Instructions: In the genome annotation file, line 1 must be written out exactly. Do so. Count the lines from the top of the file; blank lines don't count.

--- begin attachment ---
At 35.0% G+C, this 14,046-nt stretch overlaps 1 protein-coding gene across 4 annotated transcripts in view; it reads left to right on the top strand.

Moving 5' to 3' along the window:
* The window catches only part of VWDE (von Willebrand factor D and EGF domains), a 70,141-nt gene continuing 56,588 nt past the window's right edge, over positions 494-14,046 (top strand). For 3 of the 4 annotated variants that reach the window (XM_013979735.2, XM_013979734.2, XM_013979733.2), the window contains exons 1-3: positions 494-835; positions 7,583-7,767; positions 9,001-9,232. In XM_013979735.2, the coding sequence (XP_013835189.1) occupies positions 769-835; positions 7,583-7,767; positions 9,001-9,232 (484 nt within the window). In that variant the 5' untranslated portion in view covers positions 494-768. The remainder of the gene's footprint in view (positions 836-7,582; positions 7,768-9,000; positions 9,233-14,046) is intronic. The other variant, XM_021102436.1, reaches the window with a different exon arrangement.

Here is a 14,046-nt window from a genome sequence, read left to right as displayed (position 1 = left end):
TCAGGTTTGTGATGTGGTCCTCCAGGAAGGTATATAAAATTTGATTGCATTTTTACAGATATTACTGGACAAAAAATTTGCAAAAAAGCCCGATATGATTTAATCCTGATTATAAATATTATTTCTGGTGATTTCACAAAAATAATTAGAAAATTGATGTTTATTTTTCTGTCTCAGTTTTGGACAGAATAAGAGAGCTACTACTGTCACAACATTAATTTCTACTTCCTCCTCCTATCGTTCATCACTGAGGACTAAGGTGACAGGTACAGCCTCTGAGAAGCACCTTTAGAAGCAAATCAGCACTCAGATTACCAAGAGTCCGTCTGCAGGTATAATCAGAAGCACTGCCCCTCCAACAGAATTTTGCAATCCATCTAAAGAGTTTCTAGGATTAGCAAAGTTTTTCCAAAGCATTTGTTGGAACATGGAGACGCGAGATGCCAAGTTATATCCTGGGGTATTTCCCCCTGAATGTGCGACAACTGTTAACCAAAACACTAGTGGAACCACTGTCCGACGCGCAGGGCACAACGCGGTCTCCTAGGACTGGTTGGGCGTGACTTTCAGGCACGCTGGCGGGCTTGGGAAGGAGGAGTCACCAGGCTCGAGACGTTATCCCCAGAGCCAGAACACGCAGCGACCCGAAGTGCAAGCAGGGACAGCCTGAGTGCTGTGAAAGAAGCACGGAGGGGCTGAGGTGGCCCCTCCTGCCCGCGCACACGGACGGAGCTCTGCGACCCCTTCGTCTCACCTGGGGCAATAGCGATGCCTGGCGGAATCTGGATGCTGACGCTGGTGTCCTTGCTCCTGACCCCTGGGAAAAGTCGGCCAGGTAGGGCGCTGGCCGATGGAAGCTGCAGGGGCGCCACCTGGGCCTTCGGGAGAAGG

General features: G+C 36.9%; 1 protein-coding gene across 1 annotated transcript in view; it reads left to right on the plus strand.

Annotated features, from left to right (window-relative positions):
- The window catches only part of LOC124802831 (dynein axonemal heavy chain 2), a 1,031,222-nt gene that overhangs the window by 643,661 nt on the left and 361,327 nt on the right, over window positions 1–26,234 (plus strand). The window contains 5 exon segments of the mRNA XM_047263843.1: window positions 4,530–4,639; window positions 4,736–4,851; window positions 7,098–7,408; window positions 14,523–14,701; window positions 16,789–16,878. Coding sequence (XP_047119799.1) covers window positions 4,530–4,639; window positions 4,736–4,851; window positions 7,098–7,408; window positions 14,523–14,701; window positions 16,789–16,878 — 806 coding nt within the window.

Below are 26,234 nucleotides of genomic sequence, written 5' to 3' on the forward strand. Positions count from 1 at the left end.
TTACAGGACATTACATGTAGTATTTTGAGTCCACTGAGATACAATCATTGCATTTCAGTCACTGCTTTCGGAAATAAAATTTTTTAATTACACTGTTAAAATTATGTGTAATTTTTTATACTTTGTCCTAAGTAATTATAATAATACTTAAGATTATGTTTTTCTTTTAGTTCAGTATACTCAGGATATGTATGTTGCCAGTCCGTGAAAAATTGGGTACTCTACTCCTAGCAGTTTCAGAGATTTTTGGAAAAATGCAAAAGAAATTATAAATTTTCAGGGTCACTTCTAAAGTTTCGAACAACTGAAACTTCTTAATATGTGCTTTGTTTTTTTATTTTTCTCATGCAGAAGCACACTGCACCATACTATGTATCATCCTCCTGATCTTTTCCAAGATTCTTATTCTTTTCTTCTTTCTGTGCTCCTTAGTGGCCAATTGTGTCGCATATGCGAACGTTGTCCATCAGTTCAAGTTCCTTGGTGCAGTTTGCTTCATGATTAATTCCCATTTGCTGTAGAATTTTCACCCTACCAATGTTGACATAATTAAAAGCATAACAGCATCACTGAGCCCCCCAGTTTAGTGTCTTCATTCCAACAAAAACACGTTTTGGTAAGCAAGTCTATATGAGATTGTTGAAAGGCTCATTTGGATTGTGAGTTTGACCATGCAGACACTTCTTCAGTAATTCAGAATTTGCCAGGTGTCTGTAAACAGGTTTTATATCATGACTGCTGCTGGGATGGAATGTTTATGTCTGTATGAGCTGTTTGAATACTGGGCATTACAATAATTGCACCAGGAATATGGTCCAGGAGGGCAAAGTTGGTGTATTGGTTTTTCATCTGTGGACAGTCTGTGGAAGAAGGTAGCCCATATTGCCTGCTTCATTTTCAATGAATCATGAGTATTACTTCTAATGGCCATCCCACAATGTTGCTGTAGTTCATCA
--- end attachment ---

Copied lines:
At 35.0% G+C, this 14,046-nt stretch overlaps 1 protein-coding gene across 4 annotated transcripts in view; it reads left to right on the top strand.